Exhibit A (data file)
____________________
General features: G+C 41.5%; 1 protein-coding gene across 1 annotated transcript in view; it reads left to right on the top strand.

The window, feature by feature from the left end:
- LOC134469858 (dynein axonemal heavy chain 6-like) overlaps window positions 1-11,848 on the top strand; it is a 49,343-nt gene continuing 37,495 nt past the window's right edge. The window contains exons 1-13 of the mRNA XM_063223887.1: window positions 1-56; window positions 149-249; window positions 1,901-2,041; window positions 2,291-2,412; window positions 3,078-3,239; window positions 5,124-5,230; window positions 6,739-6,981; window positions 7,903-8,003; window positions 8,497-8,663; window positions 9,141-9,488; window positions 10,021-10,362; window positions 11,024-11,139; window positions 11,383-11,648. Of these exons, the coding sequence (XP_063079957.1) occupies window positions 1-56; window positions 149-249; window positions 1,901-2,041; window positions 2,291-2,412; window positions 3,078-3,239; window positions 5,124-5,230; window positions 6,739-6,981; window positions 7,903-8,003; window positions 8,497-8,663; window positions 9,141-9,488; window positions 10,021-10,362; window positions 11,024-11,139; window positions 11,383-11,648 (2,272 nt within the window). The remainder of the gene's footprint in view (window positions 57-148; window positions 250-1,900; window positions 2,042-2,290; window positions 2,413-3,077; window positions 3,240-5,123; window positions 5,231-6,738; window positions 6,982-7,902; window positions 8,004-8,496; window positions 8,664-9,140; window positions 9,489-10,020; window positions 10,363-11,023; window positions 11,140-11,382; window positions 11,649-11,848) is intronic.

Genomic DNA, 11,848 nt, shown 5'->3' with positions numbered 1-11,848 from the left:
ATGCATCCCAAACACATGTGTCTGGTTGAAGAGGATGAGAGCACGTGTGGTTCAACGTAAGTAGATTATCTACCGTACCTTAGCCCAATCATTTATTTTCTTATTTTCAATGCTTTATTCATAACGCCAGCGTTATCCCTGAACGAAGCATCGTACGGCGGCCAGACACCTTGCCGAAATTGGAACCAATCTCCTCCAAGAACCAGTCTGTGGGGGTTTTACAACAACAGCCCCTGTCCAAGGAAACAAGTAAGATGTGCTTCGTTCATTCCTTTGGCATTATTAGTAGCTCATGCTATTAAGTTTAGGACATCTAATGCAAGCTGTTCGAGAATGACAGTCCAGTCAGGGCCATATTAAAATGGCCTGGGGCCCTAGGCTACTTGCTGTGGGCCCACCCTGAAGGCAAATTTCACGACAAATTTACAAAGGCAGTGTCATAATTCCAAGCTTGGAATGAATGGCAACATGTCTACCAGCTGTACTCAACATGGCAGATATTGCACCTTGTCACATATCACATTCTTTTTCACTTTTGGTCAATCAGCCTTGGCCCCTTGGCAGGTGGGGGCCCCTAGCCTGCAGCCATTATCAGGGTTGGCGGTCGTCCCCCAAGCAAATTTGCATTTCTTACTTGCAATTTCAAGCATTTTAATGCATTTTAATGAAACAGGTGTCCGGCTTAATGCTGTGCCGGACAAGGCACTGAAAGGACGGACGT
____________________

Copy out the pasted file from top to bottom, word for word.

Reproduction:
General features: G+C 41.5%; 1 protein-coding gene across 1 annotated transcript in view; it reads left to right on the top strand.

The window, feature by feature from the left end:
- LOC134469858 (dynein axonemal heavy chain 6-like) overlaps window positions 1-11,848 on the top strand; it is a 49,343-nt gene continuing 37,495 nt past the window's right edge. The window contains exons 1-13 of the mRNA XM_063223887.1: window positions 1-56; window positions 149-249; window positions 1,901-2,041; window positions 2,291-2,412; window positions 3,078-3,239; window positions 5,124-5,230; window positions 6,739-6,981; window positions 7,903-8,003; window positions 8,497-8,663; window positions 9,141-9,488; window positions 10,021-10,362; window positions 11,024-11,139; window positions 11,383-11,648. Of these exons, the coding sequence (XP_063079957.1) occupies window positions 1-56; window positions 149-249; window positions 1,901-2,041; window positions 2,291-2,412; window positions 3,078-3,239; window positions 5,124-5,230; window positions 6,739-6,981; window positions 7,903-8,003; window positions 8,497-8,663; window positions 9,141-9,488; window positions 10,021-10,362; window positions 11,024-11,139; window positions 11,383-11,648 (2,272 nt within the window). The remainder of the gene's footprint in view (window positions 57-148; window positions 250-1,900; window positions 2,042-2,290; window positions 2,413-3,077; window positions 3,240-5,123; window positions 5,231-6,738; window positions 6,982-7,902; window positions 8,004-8,496; window positions 8,664-9,140; window positions 9,489-10,020; window positions 10,363-11,023; window positions 11,140-11,382; window positions 11,649-11,848) is intronic.

Genomic DNA, 11,848 nt, shown 5'->3' with positions numbered 1-11,848 from the left:
ATGCATCCCAAACACATGTGTCTGGTTGAAGAGGATGAGAGCACGTGTGGTTCAACGTAAGTAGATTATCTACCGTACCTTAGCCCAATCATTTATTTTCTTATTTTCAATGCTTTATTCATAACGCCAGCGTTATCCCTGAACGAAGCATCGTACGGCGGCCAGACACCTTGCCGAAATTGGAACCAATCTCCTCCAAGAACCAGTCTGTGGGGGTTTTACAACAACAGCCCCTGTCCAAGGAAACAAGTAAGATGTGCTTCGTTCATTCCTTTGGCATTATTAGTAGCTCATGCTATTAAGTTTAGGACATCTAATGCAAGCTGTTCGAGAATGACAGTCCAGTCAGGGCCATATTAAAATGGCCTGGGGCCCTAGGCTACTTGCTGTGGGCCCACCCTGAAGGCAAATTTCACGACAAATTTACAAAGGCAGTGTCATAATTCCAAGCTTGGAATGAATGGCAACATGTCTACCAGCTGTACTCAACATGGCAGATATTGCACCTTGTCACATATCACATTCTTTTTCACTTTTGGTCAATCAGCCTTGGCCCCTTGGCAGGTGGGGGCCCCTAGCCTGCAGCCATTATCAGGGTTGGCGGTCGTCCCCCAAGCAAATTTGCATTTCTTACTTGCAATTTCAAGCATTTTAATGCATTTTAATGAAACAGGTGTCCGGCTTAATGCTGTGCCGGACAAGGCACTGAAAGGACGGACGT